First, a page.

Israeli judge’s ruling on Jews who prayed in Al-Aqsa compound ignites controversy
Israeli Magistrate’s Court Judge Zion Sahrai ruled Sunday that three Jewish youths were not violating security conditions when they recited a Jewish prayer at the contested holy area known to Jews as the Temple Mount and to Muslims as Haram Al-Sharif.
Police had charged all three with security violations for reciting the Shema, banning them from entering Jerusalem’s Old City for 15 days.
Under the so-called Status Quo agreement dating back to Ottoman rule of Jerusalem, only Muslims are allowed to pray inside the Al-Aqsa mosque compound.
Israel and other states agreed to maintain Status Quo access to these holy sites after Israel captured them in the 1967 war.
In his ruling, Judge Sahrai wrote: “In my opinion, it is not possible to say that bowing and reciting prayer — in the circumstances of the case before me — raises a reasonable suspicion of conduct that may lead to a breach of the peace.”
He also explicitly stated that the ruling should not be taken as a decision on the right to Jewish prayer in the area. “I cannot sign my decision without clarifying that it does not interfere with the work of the police in enforcing public order on the Temple Mount in general, nor does it constitute a determination concerning the freedom of worship on the Temple Mount. These matters have not been discussed in this decision.”
The Israeli Prime Minister’s Office said Sunday night: “There is no change, nor is any change planned, on the status quo of the Temple Mount.”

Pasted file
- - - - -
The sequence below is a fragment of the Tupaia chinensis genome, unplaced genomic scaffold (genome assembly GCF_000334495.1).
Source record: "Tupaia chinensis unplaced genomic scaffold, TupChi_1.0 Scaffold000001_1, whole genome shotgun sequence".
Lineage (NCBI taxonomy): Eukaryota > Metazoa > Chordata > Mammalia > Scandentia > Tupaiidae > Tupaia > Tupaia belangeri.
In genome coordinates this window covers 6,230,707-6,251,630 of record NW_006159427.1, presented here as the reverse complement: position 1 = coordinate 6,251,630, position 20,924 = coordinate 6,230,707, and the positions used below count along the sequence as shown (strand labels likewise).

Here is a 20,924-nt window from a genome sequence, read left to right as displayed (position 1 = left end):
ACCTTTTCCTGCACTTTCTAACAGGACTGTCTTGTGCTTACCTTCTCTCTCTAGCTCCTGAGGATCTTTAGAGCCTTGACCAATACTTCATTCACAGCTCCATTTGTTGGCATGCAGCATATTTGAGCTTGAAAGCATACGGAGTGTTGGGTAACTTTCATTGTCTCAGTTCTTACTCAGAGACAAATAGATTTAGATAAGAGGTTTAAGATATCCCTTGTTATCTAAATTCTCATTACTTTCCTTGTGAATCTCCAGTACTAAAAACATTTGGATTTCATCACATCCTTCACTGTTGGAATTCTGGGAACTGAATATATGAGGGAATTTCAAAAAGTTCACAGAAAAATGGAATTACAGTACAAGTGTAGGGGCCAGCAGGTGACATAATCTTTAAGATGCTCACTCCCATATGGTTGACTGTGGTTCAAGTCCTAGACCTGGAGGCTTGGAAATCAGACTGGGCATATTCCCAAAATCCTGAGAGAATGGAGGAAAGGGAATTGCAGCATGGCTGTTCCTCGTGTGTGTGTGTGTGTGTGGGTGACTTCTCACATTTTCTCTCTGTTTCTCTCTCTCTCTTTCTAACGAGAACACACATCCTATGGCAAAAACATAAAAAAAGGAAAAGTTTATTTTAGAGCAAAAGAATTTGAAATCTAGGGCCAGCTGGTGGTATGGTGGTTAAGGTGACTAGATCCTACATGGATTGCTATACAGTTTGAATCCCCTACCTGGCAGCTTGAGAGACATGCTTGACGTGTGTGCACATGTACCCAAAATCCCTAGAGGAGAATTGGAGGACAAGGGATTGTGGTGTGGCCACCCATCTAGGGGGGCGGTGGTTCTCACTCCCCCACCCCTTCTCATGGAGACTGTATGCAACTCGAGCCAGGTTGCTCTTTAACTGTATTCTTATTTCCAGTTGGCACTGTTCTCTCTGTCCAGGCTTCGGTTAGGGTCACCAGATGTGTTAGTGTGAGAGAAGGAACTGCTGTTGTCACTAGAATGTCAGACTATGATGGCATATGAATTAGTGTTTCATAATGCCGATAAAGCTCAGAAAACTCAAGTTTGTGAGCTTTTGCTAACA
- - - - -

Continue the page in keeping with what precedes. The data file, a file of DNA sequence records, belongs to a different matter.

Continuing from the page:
“The Magistrate Court’s decision is focused exclusively on the matter of conduct of the minors brought before it, and does not include a broader determination regarding the freedom of worship on the Temple Mount,” the prime minister’s office said.
Israel’s State Prosecutor is appealing the ruling, and Israeli police issued a statement reiterating that the court decision would not change access to the holy site: “The rules of visiting the place remain the same and the Israel Police will continue to enforce them as they are.”
Nonetheless, the Islamic-Christian Committee of Jerusalem and its Sanctuaries warned that the court decision was a violation of the existing agreement on holy sites: “The Israeli decision constitutes a revolution against the Status Quo in Al-Aqsa Mosque and creates a new situation that paves the way for the legalization of the Jewish presence in Al-Aqsa mosque.”
The Islamic trust charged with administering the compound also issued a condemnation of the ruling, stating that “all these decisions aimed at Judaizing the blessed Al-Aqsa Mosque are illegal, imposed by the force of the occupation.”
Some religious nationalist Jewish groups have been demanding access to the Temple Mount area for Jewish prayer. There have been several instances of Jewish visitors conducting prayers in the disputed area, sparking outrage from Muslim authorities and forced removals by Israeli police.
On Monday, far-right Knesset member Itamar Ben Gvir, tweeted a video of two Jewish men in prayer shawls attempting to access the Temple Mount but being turned away by police. In his post, Bengvir cited the court ruling: “This morning, I am very worried about the fate of democracy!!! To my amazement, the police do not respect the decision of the court, which in fact ruled that Jews are allowed to pray on the Temple Mount and that reciting prayers is not a crime. Police are sending a message of anarchy and, unfortunately, are telling youth not to take the judgement seriously. Terrible.”
Tensions are already high in Jerusalem. In what has become a controversial annual event, Jewish religious nationalist groups plan to march past some of the holiest sites in the Old City this week to mark Jerusalem Day, a national holiday in Israel. Hamas and other Palestinian militant groups have threatened to retaliate if the march goes ahead as planned.